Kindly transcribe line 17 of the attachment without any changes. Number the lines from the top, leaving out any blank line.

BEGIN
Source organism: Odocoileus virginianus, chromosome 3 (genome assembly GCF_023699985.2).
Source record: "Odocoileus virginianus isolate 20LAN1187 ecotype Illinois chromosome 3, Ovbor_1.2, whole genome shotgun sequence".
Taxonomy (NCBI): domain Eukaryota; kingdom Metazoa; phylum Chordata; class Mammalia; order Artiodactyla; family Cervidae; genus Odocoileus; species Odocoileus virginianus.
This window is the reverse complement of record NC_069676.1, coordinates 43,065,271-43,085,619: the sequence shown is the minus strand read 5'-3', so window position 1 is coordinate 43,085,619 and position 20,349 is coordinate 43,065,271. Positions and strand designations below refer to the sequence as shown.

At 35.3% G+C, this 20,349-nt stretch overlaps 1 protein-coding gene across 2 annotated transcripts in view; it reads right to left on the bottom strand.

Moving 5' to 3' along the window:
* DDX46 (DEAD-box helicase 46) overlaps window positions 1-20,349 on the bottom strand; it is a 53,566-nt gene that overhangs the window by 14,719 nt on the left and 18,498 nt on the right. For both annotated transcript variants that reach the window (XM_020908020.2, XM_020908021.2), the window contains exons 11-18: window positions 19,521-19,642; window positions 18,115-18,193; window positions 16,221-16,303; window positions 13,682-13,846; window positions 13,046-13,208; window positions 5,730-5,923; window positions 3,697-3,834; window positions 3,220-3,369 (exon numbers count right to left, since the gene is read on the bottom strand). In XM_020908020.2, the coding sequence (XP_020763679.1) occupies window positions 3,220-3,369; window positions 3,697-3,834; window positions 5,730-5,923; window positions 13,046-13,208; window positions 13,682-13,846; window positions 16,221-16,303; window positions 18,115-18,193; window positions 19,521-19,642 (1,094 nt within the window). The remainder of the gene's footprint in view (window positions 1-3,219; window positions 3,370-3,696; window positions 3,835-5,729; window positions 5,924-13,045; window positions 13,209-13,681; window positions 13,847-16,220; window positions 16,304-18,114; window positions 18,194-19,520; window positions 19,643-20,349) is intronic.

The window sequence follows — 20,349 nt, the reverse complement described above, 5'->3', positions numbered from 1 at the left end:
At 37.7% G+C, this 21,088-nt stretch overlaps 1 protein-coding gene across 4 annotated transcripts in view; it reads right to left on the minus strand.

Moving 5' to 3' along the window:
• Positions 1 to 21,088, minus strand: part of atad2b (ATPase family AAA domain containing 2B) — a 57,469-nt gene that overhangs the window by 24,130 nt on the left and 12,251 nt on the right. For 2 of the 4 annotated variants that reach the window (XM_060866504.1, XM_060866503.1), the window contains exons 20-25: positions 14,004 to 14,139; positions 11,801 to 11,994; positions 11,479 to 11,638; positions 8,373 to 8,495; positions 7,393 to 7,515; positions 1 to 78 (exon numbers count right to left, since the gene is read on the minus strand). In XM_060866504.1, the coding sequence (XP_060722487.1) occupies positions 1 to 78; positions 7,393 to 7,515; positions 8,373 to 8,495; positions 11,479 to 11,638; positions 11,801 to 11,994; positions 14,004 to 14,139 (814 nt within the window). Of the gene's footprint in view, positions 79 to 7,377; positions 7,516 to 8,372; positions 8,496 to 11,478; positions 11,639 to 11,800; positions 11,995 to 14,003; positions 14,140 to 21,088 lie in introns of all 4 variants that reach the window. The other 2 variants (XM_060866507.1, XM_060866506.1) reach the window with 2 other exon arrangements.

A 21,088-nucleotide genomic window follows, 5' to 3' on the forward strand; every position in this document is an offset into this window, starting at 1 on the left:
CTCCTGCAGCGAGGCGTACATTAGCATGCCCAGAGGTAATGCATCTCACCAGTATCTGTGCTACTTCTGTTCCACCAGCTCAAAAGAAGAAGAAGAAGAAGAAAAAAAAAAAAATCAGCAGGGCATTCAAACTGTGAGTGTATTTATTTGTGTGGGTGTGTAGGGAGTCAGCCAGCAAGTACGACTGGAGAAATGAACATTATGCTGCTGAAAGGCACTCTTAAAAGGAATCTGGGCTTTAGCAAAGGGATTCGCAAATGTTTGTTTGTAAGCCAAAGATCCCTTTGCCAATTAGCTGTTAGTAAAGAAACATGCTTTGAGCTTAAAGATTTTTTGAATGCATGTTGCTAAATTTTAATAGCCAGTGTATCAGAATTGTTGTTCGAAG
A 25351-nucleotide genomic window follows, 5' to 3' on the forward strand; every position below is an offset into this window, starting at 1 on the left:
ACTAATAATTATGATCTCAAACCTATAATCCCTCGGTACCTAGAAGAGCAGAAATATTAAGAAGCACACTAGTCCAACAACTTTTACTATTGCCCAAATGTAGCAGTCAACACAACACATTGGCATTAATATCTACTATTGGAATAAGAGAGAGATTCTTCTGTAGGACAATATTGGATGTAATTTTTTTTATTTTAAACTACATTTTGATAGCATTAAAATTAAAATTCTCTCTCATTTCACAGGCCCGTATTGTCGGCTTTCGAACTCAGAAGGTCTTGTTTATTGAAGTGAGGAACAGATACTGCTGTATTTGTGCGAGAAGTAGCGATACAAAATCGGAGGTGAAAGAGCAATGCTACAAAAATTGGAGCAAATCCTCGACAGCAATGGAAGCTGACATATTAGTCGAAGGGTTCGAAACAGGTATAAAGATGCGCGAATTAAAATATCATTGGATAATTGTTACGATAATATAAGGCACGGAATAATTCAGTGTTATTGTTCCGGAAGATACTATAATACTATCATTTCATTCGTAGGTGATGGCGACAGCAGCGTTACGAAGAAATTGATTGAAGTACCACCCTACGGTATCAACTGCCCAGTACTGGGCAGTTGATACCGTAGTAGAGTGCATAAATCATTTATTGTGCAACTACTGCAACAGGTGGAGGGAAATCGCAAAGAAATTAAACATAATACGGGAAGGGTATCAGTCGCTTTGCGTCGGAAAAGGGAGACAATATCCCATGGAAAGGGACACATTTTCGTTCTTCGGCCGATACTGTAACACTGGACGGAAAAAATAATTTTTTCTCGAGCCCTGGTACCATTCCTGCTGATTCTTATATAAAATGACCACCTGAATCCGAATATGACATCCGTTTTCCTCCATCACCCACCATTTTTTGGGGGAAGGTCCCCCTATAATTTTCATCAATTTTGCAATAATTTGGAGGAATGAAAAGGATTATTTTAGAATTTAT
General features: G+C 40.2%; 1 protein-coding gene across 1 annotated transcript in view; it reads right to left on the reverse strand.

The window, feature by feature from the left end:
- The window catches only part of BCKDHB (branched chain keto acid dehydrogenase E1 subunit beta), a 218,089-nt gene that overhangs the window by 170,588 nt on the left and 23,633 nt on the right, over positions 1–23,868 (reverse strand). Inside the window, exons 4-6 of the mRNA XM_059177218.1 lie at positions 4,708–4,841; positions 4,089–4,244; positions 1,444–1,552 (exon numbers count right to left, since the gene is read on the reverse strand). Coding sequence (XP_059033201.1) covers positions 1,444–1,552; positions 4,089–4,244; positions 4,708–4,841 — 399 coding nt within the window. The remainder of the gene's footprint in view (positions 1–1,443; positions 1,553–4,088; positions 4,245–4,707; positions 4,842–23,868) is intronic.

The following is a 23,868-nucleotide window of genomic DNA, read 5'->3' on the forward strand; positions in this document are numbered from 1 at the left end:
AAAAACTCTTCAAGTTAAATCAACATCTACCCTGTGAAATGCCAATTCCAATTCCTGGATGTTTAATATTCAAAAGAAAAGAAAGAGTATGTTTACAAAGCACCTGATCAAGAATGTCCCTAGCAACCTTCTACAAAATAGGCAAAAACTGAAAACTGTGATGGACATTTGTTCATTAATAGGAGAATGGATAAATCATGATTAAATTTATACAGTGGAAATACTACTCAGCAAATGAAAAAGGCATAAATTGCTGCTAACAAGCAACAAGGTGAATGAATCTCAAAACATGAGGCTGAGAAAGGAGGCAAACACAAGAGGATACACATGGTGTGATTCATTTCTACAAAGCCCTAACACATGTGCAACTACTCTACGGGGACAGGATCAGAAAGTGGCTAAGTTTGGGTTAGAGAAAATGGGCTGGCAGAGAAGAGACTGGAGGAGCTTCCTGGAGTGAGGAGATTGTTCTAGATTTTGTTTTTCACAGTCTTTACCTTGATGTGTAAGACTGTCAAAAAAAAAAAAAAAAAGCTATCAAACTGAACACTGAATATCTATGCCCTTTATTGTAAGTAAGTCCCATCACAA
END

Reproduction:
The window, feature by feature from the left end: